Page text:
RDX residue was found on Mr McVeigh’s clothing, and in the front passenger footwell of the Passat. Mr Maguire and Mr Farrell’s DNA together with RDX residue was also found on gloves which were found on the road along which the Passat had been pursued by An Garda Síochána.

The Toyota Verso had been abandoned in Lifford, and was also found to have RDX residue in the front passenger footwell, the front passenger floor mat, and the glove box. The key to this car was found in the possession of Mr Farrell.

When interviewed, Mr McVeigh did not respond to questions and failed to give evidence in Court.

Assessment of dangerousness

Judge Fowler said the offences in this case were both “serious” and “specified” violent offences for the purposes of the Criminal Justice (Northern Ireland) Order 2008, and that an assessment of dangerousness was necessary.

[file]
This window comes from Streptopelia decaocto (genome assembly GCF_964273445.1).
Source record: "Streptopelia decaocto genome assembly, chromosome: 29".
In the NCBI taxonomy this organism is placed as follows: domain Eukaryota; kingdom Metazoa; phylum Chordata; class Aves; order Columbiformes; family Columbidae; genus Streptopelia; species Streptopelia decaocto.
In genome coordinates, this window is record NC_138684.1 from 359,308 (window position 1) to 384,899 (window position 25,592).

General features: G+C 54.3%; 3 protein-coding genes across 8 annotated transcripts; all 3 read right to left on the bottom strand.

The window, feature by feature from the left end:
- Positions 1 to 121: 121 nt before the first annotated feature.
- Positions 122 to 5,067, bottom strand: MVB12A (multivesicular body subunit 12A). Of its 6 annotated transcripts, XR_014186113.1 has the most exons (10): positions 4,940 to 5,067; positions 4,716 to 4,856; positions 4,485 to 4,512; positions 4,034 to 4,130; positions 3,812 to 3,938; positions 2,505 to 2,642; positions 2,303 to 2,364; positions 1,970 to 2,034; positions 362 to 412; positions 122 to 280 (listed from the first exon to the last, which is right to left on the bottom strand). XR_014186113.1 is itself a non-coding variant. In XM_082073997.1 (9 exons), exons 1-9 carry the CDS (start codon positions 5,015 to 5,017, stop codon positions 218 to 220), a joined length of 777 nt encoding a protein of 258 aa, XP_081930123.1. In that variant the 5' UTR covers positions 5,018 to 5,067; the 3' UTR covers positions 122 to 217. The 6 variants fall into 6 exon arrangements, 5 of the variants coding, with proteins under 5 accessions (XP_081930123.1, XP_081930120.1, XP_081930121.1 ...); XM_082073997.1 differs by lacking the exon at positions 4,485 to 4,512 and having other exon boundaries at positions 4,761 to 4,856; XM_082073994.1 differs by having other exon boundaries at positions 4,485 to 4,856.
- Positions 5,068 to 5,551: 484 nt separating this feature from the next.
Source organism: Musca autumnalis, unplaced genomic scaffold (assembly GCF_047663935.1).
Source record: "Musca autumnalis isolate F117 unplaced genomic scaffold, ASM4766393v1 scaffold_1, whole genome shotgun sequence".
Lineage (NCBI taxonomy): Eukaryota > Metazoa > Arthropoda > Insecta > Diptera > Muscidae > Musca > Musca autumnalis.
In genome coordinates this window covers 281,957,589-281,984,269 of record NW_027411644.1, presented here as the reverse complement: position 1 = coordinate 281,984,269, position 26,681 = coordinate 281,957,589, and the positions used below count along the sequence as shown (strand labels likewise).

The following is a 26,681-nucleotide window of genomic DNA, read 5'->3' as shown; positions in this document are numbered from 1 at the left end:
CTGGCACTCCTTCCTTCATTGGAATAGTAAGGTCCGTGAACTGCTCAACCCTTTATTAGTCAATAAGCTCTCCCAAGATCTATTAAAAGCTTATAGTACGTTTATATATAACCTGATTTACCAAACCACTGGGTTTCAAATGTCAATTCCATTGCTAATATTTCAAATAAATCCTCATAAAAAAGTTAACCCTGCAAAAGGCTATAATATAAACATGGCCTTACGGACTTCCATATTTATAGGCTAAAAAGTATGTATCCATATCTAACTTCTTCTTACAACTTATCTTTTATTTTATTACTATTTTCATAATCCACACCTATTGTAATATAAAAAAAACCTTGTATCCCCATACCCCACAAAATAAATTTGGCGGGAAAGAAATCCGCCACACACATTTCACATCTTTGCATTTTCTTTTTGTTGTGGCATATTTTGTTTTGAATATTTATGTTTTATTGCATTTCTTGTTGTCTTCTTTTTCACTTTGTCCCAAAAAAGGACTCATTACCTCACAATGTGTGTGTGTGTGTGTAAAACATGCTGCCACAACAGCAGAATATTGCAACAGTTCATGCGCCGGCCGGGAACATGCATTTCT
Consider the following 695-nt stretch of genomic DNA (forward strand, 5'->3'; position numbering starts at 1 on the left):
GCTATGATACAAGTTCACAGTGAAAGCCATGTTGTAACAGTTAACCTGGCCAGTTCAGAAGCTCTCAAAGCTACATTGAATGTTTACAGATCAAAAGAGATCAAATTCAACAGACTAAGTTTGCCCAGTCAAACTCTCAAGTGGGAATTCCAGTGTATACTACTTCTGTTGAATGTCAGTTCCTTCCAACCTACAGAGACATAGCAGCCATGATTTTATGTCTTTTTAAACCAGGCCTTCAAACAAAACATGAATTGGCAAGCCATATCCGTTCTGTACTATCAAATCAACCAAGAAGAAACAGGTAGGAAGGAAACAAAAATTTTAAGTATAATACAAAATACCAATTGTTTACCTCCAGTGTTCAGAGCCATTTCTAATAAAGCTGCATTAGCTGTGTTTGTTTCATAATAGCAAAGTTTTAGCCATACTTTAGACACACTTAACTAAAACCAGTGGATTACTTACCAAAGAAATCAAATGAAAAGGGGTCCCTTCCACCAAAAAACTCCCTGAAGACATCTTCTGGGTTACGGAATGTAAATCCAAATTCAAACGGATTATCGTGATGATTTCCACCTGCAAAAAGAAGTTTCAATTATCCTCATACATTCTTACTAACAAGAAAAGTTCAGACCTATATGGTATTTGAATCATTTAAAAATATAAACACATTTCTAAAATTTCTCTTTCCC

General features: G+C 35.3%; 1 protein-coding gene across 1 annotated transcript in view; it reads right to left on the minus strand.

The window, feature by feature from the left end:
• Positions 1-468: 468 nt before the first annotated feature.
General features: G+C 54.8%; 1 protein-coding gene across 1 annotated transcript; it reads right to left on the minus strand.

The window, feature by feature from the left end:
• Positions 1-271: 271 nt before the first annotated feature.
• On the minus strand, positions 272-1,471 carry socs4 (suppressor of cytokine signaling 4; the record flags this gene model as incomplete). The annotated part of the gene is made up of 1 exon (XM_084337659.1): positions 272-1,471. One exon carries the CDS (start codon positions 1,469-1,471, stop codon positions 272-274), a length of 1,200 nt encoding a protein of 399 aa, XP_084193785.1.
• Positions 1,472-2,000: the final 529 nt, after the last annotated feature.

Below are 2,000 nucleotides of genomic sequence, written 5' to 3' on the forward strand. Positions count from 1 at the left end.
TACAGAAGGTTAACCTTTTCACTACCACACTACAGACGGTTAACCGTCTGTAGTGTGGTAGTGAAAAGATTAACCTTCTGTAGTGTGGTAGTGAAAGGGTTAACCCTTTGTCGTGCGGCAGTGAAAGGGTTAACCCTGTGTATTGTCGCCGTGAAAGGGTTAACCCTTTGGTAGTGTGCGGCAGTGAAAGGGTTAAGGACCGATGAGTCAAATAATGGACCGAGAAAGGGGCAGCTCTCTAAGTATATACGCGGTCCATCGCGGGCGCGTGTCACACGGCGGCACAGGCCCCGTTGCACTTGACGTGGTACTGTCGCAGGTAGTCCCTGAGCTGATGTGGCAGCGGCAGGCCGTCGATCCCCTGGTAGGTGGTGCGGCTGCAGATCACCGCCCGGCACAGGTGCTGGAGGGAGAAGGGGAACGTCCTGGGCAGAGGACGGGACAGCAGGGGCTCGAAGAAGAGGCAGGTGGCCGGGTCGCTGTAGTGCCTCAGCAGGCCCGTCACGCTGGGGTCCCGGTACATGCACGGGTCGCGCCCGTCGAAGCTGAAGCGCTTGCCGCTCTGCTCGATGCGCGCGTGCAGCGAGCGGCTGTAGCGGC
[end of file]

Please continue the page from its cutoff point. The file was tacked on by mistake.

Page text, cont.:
Where the offence is a serious offence committed after 15 May 2008, and there is a significant risk to members of the public of serious harm occasioned by the commission of further specified offences by the offender, Judge Fowler explained that the test for dangerousness under Article 13(1) of the Criminal Justice (Northern Ireland) Order 2008 would be met.

In circumstances where the Court did not have the benefit of a pre-sentence report for Mr McVeigh, nor any other form of defence report, Judge Fowler said the assessment of dangerousness had to be conducted without such information that would normally appear. Judge Fowler said the absence of this information was deliberate and for tactical reasons on the part of Mr McVeigh.

Considering Mr McVeigh’s 36 previous convictions, Judge Fowler noted that they were for relatively minor offences (including resisting and assaults on police) but that his record revealed a pattern of antagonism towards police: